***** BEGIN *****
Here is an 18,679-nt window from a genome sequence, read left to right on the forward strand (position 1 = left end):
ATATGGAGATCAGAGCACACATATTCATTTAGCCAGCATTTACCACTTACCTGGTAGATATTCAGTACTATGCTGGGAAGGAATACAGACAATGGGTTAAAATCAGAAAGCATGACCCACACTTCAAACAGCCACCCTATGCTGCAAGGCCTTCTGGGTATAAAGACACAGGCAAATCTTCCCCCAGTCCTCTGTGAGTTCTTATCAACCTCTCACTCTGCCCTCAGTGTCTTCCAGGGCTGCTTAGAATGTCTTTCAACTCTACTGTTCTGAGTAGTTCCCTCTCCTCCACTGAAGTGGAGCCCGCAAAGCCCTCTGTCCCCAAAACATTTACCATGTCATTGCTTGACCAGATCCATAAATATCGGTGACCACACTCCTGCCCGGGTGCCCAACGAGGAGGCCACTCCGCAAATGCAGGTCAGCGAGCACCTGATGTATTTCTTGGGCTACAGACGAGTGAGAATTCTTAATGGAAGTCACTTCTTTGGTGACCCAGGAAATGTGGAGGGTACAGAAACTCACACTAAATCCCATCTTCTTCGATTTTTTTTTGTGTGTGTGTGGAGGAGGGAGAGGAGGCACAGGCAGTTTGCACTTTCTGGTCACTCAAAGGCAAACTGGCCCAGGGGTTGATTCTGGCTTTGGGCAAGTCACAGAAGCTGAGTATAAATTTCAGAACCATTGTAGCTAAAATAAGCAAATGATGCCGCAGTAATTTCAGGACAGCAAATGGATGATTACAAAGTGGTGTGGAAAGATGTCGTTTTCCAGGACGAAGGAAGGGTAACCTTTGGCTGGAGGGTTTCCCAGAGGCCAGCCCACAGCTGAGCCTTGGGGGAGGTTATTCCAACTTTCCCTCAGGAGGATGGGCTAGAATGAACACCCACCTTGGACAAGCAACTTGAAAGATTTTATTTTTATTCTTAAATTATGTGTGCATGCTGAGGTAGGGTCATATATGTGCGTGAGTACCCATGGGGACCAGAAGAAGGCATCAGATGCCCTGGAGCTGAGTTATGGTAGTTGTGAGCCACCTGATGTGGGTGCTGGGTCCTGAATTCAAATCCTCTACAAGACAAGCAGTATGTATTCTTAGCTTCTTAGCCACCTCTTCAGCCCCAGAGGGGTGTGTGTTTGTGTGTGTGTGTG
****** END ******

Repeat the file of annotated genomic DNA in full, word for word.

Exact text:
Here is an 18,679-nt window from a genome sequence, read left to right on the forward strand (position 1 = left end):
ATATGGAGATCAGAGCACACATATTCATTTAGCCAGCATTTACCACTTACCTGGTAGATATTCAGTACTATGCTGGGAAGGAATACAGACAATGGGTTAAAATCAGAAAGCATGACCCACACTTCAAACAGCCACCCTATGCTGCAAGGCCTTCTGGGTATAAAGACACAGGCAAATCTTCCCCCAGTCCTCTGTGAGTTCTTATCAACCTCTCACTCTGCCCTCAGTGTCTTCCAGGGCTGCTTAGAATGTCTTTCAACTCTACTGTTCTGAGTAGTTCCCTCTCCTCCACTGAAGTGGAGCCCGCAAAGCCCTCTGTCCCCAAAACATTTACCATGTCATTGCTTGACCAGATCCATAAATATCGGTGACCACACTCCTGCCCGGGTGCCCAACGAGGAGGCCACTCCGCAAATGCAGGTCAGCGAGCACCTGATGTATTTCTTGGGCTACAGACGAGTGAGAATTCTTAATGGAAGTCACTTCTTTGGTGACCCAGGAAATGTGGAGGGTACAGAAACTCACACTAAATCCCATCTTCTTCGATTTTTTTTTGTGTGTGTGTGGAGGAGGGAGAGGAGGCACAGGCAGTTTGCACTTTCTGGTCACTCAAAGGCAAACTGGCCCAGGGGTTGATTCTGGCTTTGGGCAAGTCACAGAAGCTGAGTATAAATTTCAGAACCATTGTAGCTAAAATAAGCAAATGATGCCGCAGTAATTTCAGGACAGCAAATGGATGATTACAAAGTGGTGTGGAAAGATGTCGTTTTCCAGGACGAAGGAAGGGTAACCTTTGGCTGGAGGGTTTCCCAGAGGCCAGCCCACAGCTGAGCCTTGGGGGAGGTTATTCCAACTTTCCCTCAGGAGGATGGGCTAGAATGAACACCCACCTTGGACAAGCAACTTGAAAGATTTTATTTTTATTCTTAAATTATGTGTGCATGCTGAGGTAGGGTCATATATGTGCGTGAGTACCCATGGGGACCAGAAGAAGGCATCAGATGCCCTGGAGCTGAGTTATGGTAGTTGTGAGCCACCTGATGTGGGTGCTGGGTCCTGAATTCAAATCCTCTACAAGACAAGCAGTATGTATTCTTAGCTTCTTAGCCACCTCTTCAGCCCCAGAGGGGTGTGTGTTTGTGTGTGTGTGTG